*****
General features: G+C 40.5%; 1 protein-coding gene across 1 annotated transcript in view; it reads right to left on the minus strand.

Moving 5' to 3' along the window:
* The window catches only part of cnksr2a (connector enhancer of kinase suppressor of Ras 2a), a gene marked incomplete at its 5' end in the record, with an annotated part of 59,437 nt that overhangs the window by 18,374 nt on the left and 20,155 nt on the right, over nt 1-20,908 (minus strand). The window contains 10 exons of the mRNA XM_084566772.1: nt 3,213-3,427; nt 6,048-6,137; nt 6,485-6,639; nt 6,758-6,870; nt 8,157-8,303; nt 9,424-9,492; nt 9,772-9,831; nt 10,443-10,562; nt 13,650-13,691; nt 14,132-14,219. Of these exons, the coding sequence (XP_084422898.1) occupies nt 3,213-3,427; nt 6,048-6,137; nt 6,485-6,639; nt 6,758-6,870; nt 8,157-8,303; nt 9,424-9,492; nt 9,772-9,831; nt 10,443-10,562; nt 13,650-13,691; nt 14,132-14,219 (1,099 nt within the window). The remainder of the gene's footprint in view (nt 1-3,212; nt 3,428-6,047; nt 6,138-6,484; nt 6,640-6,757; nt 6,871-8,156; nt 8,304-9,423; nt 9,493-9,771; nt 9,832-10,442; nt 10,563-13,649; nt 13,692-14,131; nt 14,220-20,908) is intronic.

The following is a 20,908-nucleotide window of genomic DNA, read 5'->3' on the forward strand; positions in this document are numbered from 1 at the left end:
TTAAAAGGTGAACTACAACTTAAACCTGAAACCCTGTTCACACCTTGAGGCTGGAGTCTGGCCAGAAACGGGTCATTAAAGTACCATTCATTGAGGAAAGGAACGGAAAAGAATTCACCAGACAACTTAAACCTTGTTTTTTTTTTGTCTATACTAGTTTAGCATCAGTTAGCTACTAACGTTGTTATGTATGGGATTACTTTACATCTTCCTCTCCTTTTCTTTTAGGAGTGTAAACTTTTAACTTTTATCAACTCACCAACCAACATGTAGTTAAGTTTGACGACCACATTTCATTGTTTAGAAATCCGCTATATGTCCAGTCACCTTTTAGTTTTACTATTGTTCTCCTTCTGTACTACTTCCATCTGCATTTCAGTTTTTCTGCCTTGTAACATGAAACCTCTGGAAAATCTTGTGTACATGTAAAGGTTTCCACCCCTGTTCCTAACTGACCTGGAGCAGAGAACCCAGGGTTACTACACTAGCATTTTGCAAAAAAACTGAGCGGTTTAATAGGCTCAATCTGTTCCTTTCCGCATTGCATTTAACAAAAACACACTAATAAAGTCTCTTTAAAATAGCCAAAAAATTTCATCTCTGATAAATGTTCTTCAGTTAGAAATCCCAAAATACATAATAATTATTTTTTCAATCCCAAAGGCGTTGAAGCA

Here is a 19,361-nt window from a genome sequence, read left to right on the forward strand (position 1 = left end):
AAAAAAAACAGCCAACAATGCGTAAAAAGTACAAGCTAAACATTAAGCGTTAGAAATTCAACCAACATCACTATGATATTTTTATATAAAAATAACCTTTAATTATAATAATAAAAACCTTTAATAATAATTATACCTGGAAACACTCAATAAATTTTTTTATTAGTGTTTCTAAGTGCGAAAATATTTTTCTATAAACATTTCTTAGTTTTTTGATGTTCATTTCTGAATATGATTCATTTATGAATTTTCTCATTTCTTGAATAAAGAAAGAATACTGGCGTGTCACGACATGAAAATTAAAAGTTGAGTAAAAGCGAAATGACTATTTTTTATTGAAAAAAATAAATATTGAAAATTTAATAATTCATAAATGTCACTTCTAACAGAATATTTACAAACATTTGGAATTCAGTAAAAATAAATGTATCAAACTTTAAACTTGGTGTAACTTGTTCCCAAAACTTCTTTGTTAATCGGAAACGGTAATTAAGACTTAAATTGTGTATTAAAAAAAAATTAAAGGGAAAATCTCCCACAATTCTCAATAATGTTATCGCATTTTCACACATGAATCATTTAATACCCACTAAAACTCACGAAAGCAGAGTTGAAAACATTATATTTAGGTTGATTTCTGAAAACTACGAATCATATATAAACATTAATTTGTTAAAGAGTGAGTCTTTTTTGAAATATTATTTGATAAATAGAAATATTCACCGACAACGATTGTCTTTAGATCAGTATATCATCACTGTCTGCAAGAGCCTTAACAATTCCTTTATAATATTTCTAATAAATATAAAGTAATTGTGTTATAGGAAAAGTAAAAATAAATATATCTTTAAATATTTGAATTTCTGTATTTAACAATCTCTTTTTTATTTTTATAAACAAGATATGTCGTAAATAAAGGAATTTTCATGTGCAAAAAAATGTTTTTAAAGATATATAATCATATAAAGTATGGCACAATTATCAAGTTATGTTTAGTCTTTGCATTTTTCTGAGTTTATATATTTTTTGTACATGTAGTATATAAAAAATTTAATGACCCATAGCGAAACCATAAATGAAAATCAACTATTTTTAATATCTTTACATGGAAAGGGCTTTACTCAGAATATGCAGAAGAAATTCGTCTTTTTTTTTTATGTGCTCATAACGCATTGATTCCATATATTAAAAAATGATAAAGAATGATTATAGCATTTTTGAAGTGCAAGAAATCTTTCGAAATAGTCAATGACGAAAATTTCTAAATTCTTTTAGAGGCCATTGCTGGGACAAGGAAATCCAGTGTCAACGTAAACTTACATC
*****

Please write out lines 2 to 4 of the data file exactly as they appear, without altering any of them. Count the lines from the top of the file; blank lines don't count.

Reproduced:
Moving 5' to 3' along the window:
* The window catches only part of cnksr2a (connector enhancer of kinase suppressor of Ras 2a), a gene marked incomplete at its 5' end in the record, with an annotated part of 59,437 nt that overhangs the window by 18,374 nt on the left and 20,155 nt on the right, over nt 1-20,908 (minus strand). The window contains 10 exons of the mRNA XM_084566772.1: nt 3,213-3,427; nt 6,048-6,137; nt 6,485-6,639; nt 6,758-6,870; nt 8,157-8,303; nt 9,424-9,492; nt 9,772-9,831; nt 10,443-10,562; nt 13,650-13,691; nt 14,132-14,219. Of these exons, the coding sequence (XP_084422898.1) occupies nt 3,213-3,427; nt 6,048-6,137; nt 6,485-6,639; nt 6,758-6,870; nt 8,157-8,303; nt 9,424-9,492; nt 9,772-9,831; nt 10,443-10,562; nt 13,650-13,691; nt 14,132-14,219 (1,099 nt within the window). The remainder of the gene's footprint in view (nt 1-3,212; nt 3,428-6,047; nt 6,138-6,484; nt 6,640-6,757; nt 6,871-8,156; nt 8,304-9,423; nt 9,493-9,771; nt 9,832-10,442; nt 10,563-13,649; nt 13,692-14,131; nt 14,220-20,908) is intronic.

The following is a 20,908-nucleotide window of genomic DNA, read 5'->3' on the forward strand; positions in this document are numbered from 1 at the left end: